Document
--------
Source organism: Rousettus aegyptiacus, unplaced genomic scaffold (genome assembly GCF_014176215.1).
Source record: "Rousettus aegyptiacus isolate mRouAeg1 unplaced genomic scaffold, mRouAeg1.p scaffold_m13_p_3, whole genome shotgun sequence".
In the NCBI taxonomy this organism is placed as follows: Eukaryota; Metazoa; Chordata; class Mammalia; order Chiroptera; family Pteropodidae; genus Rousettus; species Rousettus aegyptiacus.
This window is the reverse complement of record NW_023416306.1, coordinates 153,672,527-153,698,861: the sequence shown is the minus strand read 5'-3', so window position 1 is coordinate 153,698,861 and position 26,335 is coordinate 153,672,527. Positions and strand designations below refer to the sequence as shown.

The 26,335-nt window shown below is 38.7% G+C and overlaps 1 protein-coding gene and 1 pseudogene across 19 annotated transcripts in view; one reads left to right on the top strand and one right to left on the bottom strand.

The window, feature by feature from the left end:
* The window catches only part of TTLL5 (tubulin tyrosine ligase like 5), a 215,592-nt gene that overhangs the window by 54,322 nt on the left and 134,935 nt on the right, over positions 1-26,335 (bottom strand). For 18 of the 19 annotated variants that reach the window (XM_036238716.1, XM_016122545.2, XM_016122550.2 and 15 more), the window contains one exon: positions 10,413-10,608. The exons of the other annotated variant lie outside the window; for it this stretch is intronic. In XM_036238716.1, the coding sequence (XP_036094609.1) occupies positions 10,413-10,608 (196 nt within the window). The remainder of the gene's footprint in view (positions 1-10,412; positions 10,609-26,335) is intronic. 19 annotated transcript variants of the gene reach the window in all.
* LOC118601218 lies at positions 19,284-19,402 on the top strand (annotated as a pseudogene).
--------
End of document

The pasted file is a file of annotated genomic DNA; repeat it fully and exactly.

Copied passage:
Source organism: Rousettus aegyptiacus, unplaced genomic scaffold (genome assembly GCF_014176215.1).
Source record: "Rousettus aegyptiacus isolate mRouAeg1 unplaced genomic scaffold, mRouAeg1.p scaffold_m13_p_3, whole genome shotgun sequence".
In the NCBI taxonomy this organism is placed as follows: Eukaryota; Metazoa; Chordata; class Mammalia; order Chiroptera; family Pteropodidae; genus Rousettus; species Rousettus aegyptiacus.
This window is the reverse complement of record NW_023416306.1, coordinates 153,672,527-153,698,861: the sequence shown is the minus strand read 5'-3', so window position 1 is coordinate 153,698,861 and position 26,335 is coordinate 153,672,527. Positions and strand designations below refer to the sequence as shown.

The 26,335-nt window shown below is 38.7% G+C and overlaps 1 protein-coding gene and 1 pseudogene across 19 annotated transcripts in view; one reads left to right on the top strand and one right to left on the bottom strand.

The window, feature by feature from the left end:
* The window catches only part of TTLL5 (tubulin tyrosine ligase like 5), a 215,592-nt gene that overhangs the window by 54,322 nt on the left and 134,935 nt on the right, over positions 1-26,335 (bottom strand). For 18 of the 19 annotated variants that reach the window (XM_036238716.1, XM_016122545.2, XM_016122550.2 and 15 more), the window contains one exon: positions 10,413-10,608. The exons of the other annotated variant lie outside the window; for it this stretch is intronic. In XM_036238716.1, the coding sequence (XP_036094609.1) occupies positions 10,413-10,608 (196 nt within the window). The remainder of the gene's footprint in view (positions 1-10,412; positions 10,609-26,335) is intronic. 19 annotated transcript variants of the gene reach the window in all.
* LOC118601218 lies at positions 19,284-19,402 on the top strand (annotated as a pseudogene).